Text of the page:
About the Film
Journeys and alienation are among the favourite themes of German director Wim Wenders, who has become a household name when it comes to road trip films, such as his classics Paris, Texas (1984) and Lisbon Story (1994). Yet the journey in Wenders’s work transcends physical trips, often extending to deal with existential dimensions, which is the case in Submergence. The camera of DP Benoît Debie (Enter the Void, 2009) moves from Normandie in Northern France to the deserts of Somalia to the depths of the ocean in another of Wenders wanderings between cities and his characters’ inner lives.
Based on the novel by former war reporter J. M. Ledgard, Submergence starts with a violent romance between James, an MI6 agent posing as a water engineer, and Danielle, a bio-mathematician. Both lovers are submerged in their passionate union without much thought to a future bound to tear them apart.
James work takes him to an African country where he is held captive by Al-Qaeda, while Danielle’s takes her to the bottom of the ocean in a giant submarine. Each of them is held in the grip of isolation; forced in James case, voluntary in Danielle’s. The film then travels beyond the love story to explore the existential state each of them experiences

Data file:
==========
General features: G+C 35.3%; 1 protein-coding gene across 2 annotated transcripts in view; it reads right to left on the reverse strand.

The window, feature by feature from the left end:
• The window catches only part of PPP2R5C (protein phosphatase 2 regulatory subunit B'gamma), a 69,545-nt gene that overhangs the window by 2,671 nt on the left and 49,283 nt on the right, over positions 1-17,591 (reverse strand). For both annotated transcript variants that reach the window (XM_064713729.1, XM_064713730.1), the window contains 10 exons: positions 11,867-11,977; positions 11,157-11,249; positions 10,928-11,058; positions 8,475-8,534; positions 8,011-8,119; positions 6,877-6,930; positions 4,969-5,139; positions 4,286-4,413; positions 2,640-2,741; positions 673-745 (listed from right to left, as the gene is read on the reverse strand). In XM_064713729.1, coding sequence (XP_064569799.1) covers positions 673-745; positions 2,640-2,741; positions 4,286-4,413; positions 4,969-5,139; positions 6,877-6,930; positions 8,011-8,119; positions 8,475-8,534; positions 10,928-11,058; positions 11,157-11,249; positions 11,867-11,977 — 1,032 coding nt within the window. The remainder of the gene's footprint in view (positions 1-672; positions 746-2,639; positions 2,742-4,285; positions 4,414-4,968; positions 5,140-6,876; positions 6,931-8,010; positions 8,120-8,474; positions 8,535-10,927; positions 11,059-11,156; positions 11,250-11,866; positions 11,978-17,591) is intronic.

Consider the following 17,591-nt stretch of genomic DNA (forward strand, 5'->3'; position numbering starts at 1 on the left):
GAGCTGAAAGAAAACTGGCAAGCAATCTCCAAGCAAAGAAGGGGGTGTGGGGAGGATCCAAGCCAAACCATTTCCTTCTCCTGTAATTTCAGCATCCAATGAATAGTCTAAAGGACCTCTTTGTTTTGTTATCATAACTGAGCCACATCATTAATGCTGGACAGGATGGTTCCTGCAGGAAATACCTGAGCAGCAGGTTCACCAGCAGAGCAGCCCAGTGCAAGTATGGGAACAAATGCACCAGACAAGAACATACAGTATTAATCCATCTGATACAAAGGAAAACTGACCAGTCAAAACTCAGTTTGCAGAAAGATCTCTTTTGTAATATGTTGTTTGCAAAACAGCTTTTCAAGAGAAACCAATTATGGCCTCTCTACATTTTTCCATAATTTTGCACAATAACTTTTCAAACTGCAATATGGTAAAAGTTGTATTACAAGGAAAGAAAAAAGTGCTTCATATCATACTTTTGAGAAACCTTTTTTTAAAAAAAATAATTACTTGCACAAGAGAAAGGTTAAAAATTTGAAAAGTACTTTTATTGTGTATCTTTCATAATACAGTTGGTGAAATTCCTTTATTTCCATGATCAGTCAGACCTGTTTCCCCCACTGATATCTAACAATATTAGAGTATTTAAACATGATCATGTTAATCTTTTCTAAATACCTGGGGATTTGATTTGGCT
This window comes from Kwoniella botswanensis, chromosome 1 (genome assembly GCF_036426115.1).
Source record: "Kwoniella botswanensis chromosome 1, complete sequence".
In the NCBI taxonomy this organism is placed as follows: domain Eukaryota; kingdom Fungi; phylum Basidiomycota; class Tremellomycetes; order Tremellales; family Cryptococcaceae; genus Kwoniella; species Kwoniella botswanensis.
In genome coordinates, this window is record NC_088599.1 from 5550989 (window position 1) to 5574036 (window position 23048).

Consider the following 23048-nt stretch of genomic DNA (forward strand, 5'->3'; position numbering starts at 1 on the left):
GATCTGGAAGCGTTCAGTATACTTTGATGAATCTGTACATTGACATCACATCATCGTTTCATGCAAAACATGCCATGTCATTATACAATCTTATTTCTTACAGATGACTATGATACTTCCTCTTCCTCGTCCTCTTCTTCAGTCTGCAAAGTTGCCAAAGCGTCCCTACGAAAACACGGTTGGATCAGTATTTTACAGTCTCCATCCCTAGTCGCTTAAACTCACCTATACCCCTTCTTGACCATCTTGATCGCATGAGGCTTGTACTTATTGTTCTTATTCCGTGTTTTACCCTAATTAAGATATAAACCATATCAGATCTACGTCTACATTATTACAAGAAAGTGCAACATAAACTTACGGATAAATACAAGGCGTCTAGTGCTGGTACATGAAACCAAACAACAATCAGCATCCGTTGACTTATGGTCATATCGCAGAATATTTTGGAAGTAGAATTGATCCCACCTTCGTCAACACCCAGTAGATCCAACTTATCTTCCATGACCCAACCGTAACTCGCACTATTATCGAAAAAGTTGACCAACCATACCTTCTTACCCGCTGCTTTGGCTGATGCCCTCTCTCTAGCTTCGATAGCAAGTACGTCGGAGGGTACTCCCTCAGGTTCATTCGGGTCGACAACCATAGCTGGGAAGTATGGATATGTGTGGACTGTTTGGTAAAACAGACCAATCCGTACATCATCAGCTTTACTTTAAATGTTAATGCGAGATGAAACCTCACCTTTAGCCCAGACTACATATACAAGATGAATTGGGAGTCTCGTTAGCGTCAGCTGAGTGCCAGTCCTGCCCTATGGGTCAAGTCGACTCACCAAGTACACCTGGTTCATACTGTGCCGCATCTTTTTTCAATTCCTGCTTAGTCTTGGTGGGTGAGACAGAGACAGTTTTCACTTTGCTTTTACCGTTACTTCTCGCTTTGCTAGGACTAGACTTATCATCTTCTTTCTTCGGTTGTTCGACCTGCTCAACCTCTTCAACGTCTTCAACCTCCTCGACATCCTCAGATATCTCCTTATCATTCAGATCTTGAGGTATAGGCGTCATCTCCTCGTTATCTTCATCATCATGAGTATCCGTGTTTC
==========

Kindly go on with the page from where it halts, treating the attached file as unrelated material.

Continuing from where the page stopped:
within their respective confinements.
Born in Düsseldorf in 1945, Wim Wenders studied physics before switching to philosophy. He moved to Paris in 1965 with the intention of becoming an artist, but fell in love with cinema instead. In 1967, he returned to Germany, where he made his first feature film, Summer in the City, in 1971. Later on, he began to garner wide international success for films such as Alice in the Cities (1974) and Paris, Texas (1984), which won the Palme d’Or at the Cannes Film Festival. He was nominated twice for an Oscar, for Buena Vista Social Club (1999) and Pina (2011).